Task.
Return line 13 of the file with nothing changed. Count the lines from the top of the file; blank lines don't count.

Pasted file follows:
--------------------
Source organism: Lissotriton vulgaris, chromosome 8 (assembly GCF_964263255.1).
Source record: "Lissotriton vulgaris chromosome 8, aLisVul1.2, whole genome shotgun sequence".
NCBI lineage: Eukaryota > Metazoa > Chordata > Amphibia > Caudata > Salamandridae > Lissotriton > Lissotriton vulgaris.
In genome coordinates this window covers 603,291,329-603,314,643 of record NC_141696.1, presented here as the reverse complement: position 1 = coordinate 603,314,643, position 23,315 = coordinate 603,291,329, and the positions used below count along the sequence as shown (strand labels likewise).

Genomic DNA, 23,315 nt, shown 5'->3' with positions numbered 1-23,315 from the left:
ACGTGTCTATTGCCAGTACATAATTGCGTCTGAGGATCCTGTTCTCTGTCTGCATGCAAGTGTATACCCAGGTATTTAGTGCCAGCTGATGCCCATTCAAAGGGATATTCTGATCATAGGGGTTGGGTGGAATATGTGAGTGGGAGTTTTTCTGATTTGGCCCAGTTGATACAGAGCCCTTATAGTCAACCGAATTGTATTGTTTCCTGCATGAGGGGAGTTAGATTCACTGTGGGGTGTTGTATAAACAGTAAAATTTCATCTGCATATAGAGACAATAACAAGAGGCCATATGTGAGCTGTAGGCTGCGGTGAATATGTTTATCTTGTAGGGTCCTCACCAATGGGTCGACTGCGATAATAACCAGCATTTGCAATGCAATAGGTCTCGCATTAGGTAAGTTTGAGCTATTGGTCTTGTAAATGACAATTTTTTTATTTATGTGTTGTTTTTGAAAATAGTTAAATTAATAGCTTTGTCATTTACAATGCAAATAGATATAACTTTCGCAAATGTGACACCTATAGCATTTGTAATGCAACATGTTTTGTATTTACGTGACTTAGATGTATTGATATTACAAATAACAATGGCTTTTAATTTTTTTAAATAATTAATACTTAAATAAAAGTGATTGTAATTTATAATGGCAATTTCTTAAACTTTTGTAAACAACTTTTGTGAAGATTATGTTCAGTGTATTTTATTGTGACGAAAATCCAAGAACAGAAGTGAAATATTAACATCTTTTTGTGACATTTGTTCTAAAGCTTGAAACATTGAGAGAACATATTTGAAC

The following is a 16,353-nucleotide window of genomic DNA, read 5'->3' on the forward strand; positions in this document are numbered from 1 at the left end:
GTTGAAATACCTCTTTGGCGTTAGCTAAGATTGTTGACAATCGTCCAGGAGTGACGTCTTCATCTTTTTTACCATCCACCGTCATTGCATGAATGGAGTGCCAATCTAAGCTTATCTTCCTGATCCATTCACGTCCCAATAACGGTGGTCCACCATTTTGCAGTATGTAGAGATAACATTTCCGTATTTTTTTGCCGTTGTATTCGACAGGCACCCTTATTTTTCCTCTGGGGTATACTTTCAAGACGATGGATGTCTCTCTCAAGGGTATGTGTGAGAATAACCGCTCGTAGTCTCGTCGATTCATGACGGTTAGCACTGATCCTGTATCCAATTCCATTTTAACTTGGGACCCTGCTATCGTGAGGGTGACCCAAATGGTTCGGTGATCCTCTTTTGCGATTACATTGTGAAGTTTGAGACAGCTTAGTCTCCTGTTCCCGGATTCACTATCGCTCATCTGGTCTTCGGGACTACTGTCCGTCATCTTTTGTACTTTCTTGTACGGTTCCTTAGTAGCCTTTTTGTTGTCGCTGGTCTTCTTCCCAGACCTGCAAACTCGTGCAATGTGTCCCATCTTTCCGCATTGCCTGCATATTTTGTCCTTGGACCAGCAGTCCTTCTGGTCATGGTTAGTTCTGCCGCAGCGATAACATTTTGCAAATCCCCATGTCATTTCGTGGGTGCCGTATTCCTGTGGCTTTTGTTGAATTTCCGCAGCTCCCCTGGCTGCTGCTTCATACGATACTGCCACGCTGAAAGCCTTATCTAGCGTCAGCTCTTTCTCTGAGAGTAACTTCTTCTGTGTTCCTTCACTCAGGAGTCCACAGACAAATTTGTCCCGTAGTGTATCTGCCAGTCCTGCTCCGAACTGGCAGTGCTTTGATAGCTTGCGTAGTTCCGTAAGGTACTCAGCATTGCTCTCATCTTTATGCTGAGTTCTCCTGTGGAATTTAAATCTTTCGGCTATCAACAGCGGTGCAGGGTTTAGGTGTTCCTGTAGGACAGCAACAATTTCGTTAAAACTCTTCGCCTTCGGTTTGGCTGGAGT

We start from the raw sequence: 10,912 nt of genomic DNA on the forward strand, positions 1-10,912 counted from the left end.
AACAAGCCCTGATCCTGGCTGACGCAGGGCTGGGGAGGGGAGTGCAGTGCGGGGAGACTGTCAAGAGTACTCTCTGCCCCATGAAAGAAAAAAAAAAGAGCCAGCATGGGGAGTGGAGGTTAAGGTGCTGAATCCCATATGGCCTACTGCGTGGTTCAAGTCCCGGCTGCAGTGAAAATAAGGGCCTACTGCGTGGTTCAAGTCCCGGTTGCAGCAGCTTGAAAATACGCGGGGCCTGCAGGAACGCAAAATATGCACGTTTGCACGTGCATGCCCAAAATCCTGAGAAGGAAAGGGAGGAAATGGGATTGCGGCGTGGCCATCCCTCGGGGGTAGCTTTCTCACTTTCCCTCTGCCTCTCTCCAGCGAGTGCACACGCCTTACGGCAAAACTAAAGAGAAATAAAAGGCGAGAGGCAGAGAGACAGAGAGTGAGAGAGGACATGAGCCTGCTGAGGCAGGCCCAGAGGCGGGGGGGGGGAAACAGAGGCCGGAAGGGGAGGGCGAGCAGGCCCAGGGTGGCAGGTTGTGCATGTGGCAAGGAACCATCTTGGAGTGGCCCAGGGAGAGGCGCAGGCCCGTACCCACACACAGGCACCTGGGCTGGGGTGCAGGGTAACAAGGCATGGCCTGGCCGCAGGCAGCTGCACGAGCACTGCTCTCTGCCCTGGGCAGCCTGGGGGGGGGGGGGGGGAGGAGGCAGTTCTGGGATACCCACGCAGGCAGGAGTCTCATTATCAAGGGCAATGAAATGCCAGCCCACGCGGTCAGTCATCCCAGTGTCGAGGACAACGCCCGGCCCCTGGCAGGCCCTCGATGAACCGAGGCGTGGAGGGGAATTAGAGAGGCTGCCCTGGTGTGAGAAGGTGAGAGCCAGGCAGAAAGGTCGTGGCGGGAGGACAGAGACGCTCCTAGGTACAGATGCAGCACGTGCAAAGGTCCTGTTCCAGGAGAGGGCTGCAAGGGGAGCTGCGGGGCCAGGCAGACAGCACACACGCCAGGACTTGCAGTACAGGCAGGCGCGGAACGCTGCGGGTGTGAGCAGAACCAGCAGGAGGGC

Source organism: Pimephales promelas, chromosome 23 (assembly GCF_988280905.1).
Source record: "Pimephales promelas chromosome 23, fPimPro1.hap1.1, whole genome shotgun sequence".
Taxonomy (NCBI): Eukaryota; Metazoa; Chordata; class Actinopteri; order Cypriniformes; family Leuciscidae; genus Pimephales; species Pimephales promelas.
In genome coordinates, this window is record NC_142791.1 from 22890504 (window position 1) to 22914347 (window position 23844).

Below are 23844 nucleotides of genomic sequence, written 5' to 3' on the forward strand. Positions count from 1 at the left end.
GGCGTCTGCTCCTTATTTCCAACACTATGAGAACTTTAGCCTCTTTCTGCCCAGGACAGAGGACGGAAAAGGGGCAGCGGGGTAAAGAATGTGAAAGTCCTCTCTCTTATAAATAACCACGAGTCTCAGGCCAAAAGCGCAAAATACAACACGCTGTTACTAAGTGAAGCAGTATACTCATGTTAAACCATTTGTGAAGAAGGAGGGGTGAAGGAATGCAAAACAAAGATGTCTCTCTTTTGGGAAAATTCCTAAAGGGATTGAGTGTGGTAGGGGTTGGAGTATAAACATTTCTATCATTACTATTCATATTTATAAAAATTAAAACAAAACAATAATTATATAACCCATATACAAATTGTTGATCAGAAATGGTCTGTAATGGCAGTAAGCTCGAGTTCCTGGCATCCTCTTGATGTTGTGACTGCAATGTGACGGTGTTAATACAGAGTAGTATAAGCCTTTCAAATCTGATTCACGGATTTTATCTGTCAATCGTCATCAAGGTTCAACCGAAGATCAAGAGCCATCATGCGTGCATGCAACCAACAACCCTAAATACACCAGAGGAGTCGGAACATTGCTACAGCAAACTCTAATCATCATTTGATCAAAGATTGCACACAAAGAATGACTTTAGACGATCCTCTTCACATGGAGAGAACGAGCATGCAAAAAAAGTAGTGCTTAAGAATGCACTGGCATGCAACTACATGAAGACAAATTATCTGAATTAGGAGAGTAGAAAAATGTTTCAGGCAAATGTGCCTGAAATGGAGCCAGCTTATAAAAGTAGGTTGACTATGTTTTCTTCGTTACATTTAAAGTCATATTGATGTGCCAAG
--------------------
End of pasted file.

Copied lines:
Taxonomy (NCBI): Eukaryota; Metazoa; Chordata; class Actinopteri; order Cypriniformes; family Leuciscidae; genus Pimephales; species Pimephales promelas.